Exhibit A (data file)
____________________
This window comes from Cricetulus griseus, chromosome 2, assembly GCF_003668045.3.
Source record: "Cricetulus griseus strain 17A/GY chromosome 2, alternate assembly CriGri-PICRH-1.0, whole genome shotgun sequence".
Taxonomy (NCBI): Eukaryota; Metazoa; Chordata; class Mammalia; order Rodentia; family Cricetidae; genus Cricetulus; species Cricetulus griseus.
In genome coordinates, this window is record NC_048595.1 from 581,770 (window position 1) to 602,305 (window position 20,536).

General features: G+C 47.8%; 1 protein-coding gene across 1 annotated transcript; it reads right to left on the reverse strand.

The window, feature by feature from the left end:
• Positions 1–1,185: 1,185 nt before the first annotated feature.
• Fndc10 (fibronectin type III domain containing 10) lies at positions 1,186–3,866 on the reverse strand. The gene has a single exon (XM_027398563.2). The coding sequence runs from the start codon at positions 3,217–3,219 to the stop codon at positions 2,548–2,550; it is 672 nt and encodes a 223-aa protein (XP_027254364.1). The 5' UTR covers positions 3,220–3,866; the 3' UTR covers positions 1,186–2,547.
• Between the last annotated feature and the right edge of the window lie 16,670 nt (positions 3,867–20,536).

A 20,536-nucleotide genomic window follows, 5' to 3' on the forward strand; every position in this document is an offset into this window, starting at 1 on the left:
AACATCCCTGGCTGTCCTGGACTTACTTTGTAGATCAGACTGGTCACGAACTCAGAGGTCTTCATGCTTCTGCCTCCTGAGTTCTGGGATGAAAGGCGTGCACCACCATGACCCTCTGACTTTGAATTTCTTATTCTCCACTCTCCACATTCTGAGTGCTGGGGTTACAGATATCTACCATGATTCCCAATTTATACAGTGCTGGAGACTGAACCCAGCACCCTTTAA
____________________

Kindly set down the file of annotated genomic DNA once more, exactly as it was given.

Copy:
This window comes from Cricetulus griseus, chromosome 2, assembly GCF_003668045.3.
Source record: "Cricetulus griseus strain 17A/GY chromosome 2, alternate assembly CriGri-PICRH-1.0, whole genome shotgun sequence".
Taxonomy (NCBI): Eukaryota; Metazoa; Chordata; class Mammalia; order Rodentia; family Cricetidae; genus Cricetulus; species Cricetulus griseus.
In genome coordinates, this window is record NC_048595.1 from 581,770 (window position 1) to 602,305 (window position 20,536).

General features: G+C 47.8%; 1 protein-coding gene across 1 annotated transcript; it reads right to left on the reverse strand.

The window, feature by feature from the left end:
• Positions 1–1,185: 1,185 nt before the first annotated feature.
• Fndc10 (fibronectin type III domain containing 10) lies at positions 1,186–3,866 on the reverse strand. The gene has a single exon (XM_027398563.2). The coding sequence runs from the start codon at positions 3,217–3,219 to the stop codon at positions 2,548–2,550; it is 672 nt and encodes a 223-aa protein (XP_027254364.1). The 5' UTR covers positions 3,220–3,866; the 3' UTR covers positions 1,186–2,547.
• Between the last annotated feature and the right edge of the window lie 16,670 nt (positions 3,867–20,536).

A 20,536-nucleotide genomic window follows, 5' to 3' on the forward strand; every position in this document is an offset into this window, starting at 1 on the left:
AACATCCCTGGCTGTCCTGGACTTACTTTGTAGATCAGACTGGTCACGAACTCAGAGGTCTTCATGCTTCTGCCTCCTGAGTTCTGGGATGAAAGGCGTGCACCACCATGACCCTCTGACTTTGAATTTCTTATTCTCCACTCTCCACATTCTGAGTGCTGGGGTTACAGATATCTACCATGATTCCCAATTTATACAGTGCTGGAGACTGAACCCAGCACCCTTTAA